Glow plugs are an essential tool in making a nitro vehicle work. But, like many aspects of nitro vehicles, they are a mystery to most people that use them - how they work, why they work, and how to pick the right glow plug. Let's look at the essence of a glow plug, separate fact from fiction, and explain the science behind glow plugs.
Glow Plug, Noun
A device for each cylinder of a diesel engine with a heating element to heat the incoming fuel and air so that combustion will take place more readily when the engine is cold.
So, in simple terms, a glow plug provides ignition for the fuel/air mixture in a diesel (or nitro) engine, somewhat like a spark plug does in a gasoline internal combustion engine.
How Does a Glow Plug Work?
Engines need three things to work: fuel, oxygen, and an ignition point. The glow plug provides that ignition by heating the element (which is the small coil of wire inside the plug). This is usually done with a 1.5v battery contained in a glow ignitor. Some of the more recent vehicles have on-board batteries that ignite the glow plugs as part of an electric starting system. Either way, once the element is heated and the engine is started, no more power is needed to keep the element hot and provide constant ignition to the engine.
How the element stays hot after the battery is removed all hinges on the fuel we use in glow engines and on the material the element is made of. The fuel contains methanol, which is a type of alcohol. The element is made of several different metals, which when alloyed together, make it strong enough to handle the heat and vibration. But one of the metals, platinum, is special. When the platinum in the element comes in contact with the methanol in the fuel, there is a catalytic reaction between the two. This heats the platinum while causing the methanol to ignite. This is the foundation upon which the entire nitro hobby is built.
What Determines the Ignition Point if the Element is Always Hot?
The catalytic reaction depends on two things to work: heat and pressure. The hotter the element is, the easier it will ignite. Similarly, the higher the pressure inside the combustion chamber, the easier things will ignite.
Glow Plug Temperature - Hot, Medium, or Cold?
Glow plug temperature is controlled by using different heat range plugs. There are many different heat ranges, but most fall in one of three categories: hot, medium, or cold. If you're not sure which kind to use, consult with the engine manufacturer to determine what they recommend for their engine. Using a hotter than normal glow plug will advance the ignition point, and using a colder than normal plug will retard the ignition point.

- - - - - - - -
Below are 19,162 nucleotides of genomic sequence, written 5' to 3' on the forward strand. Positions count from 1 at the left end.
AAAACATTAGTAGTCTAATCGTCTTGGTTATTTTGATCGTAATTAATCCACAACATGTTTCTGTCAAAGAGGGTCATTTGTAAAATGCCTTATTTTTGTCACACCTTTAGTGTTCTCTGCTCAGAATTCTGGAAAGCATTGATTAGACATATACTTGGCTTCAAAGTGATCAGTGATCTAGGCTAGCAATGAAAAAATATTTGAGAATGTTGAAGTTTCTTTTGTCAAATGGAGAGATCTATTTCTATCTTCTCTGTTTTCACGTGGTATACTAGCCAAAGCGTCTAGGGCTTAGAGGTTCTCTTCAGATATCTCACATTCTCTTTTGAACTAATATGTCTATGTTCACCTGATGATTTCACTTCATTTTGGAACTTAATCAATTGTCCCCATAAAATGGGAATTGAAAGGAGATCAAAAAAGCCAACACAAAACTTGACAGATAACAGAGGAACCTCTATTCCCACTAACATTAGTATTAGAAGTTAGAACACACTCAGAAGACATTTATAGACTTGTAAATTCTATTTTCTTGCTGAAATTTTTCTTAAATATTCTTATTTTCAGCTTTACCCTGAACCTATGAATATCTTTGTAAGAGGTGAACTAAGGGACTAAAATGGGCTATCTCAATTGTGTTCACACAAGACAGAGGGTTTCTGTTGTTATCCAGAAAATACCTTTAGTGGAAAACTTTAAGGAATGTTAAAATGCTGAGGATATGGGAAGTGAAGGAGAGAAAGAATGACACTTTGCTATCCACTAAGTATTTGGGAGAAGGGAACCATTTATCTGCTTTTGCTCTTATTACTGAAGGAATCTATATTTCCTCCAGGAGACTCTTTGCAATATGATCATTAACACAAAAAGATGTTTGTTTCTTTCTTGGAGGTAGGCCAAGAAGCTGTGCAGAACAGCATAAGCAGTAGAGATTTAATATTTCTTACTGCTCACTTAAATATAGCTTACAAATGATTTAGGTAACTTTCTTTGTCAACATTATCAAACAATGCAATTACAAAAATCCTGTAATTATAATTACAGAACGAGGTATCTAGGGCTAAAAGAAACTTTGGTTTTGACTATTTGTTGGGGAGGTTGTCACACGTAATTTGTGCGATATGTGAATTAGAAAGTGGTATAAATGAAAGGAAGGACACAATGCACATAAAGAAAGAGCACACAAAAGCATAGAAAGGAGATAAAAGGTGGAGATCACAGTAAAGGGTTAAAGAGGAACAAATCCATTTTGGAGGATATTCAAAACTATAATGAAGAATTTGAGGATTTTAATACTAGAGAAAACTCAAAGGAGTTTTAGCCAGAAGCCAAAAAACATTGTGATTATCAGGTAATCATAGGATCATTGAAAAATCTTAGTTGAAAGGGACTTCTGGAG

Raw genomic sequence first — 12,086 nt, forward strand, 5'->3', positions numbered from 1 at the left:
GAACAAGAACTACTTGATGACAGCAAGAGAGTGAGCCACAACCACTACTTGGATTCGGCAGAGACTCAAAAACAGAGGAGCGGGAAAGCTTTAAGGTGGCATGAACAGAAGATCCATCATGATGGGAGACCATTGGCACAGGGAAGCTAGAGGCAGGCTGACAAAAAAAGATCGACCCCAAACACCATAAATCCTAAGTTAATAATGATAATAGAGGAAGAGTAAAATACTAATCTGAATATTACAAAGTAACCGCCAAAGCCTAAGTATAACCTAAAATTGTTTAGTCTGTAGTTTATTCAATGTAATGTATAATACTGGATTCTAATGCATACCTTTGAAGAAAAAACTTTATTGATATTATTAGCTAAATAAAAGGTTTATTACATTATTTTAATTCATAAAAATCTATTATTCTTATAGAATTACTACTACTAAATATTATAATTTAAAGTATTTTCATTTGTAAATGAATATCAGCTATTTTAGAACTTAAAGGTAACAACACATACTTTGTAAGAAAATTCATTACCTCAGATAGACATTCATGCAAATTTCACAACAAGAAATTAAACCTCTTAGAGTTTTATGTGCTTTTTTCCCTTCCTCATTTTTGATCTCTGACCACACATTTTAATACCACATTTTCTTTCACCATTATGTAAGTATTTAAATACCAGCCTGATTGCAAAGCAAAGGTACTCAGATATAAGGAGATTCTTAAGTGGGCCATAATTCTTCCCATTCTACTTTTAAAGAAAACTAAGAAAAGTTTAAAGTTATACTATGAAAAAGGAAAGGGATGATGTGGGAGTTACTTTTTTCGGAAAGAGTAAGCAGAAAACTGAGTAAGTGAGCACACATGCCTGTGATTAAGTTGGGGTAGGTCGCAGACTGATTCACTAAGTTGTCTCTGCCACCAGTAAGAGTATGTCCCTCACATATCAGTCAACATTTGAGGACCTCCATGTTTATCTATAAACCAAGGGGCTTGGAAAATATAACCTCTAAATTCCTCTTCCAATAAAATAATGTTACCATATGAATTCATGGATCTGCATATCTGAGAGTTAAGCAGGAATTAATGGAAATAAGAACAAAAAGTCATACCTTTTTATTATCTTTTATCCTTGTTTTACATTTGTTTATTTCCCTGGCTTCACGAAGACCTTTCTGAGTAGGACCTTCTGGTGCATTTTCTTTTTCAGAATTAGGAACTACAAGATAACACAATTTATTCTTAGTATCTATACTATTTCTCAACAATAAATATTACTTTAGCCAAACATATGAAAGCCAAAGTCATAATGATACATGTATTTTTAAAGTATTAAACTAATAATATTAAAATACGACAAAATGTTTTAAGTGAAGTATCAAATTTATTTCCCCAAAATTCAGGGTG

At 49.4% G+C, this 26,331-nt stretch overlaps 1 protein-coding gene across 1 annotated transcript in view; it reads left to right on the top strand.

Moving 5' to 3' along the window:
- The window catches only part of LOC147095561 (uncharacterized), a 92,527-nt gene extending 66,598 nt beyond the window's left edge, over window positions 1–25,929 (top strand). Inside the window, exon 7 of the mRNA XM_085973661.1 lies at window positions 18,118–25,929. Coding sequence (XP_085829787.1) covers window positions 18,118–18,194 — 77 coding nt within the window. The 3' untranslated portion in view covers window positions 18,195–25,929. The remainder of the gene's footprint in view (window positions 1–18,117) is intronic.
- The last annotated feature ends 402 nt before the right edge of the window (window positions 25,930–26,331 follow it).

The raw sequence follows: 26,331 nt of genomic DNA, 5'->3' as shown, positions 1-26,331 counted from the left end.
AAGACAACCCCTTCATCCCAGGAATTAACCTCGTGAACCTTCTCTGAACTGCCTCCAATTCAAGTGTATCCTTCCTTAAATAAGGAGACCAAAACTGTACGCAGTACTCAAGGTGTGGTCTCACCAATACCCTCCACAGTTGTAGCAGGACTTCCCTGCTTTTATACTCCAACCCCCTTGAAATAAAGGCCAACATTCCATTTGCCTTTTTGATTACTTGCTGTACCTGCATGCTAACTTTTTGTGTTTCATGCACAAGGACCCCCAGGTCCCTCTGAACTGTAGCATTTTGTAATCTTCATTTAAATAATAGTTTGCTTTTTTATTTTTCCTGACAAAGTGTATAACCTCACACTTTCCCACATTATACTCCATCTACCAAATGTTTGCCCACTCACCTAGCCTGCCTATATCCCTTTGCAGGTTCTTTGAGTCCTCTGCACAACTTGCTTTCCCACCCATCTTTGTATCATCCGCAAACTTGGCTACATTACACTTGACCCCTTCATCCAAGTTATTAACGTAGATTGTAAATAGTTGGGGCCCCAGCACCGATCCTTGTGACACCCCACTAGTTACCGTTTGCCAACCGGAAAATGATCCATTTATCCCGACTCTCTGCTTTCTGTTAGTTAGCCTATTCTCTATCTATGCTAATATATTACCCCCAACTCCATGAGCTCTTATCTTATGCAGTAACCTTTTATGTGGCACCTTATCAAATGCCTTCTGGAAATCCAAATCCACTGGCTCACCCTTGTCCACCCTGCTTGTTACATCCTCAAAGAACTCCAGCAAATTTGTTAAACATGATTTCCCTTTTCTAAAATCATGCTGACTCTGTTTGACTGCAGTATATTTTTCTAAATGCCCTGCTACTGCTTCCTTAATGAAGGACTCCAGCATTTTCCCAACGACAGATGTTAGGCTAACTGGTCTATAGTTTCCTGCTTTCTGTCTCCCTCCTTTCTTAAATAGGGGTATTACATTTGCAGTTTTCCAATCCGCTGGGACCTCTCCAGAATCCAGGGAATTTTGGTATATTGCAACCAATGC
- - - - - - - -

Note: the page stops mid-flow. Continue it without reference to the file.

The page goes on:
Combustion Chamber Pressure
There isn't much you can do to alter the pressure within the combustion chamber, as this is usually set by the manufacturer. You can add head shims to increase or decrease the size of the chamber, but this is something only experienced nitro users should attempt, as you can easily brick your engine if you make a mistake.
Glow Plugs and Nitro Fuel - What You Need to Know to Pick the Right Plug
There are very few glow plugs that are considered universal plugs (OS' #8 plug is an example). For the most part, the type of fuel you are running will impact the kind of glow plug you need to use. Another component in the nitro fuel is nitromethane. The Nitro Percentage of your fuel determines the ignition point as well; in other words, the more nitro you run, the more you advance the ignition point. Ideally, the ignition point will be when the engine is at top dead center (TDC). This will force the piston down and back up again for another stroke. But when you run higher nitro content and don't switch to a colder plug, you will advance the ignition point and result in less-than-optimum performance, since the piston is still on its compression stroke (the upward stroke) when the air/fuel mixture is ignited.
In general, the higher the the nitro percentage, the colder the plug should be. Conversely, the lower the nitro percentage, the hotter the plug should be.
I hope this helps to dispel some of the myths surrounding glow plugs and why they work. There's no mystery here - just science. And picking the right glow plug for your boat, car, or airplane or helicopter shouldn't be hard. You just need to consult your manufacturer's manual for a recommended plug and fuel. Once you know that, you can adjust your nitro content and glow plug temperature as necessary. Now that you have the knowledge, next time you come in and ask for a plug, be specific about what you want. And your engine will thank you.
Brian Schneider / Brian is the manager, webmaster, & social media guru for Roger's Hobby Center. He's been in the hobby industry over a decade, teaching people the essentials of the R/C world. He's written a number of helpful guides, including A Guide to LiPo Batteries.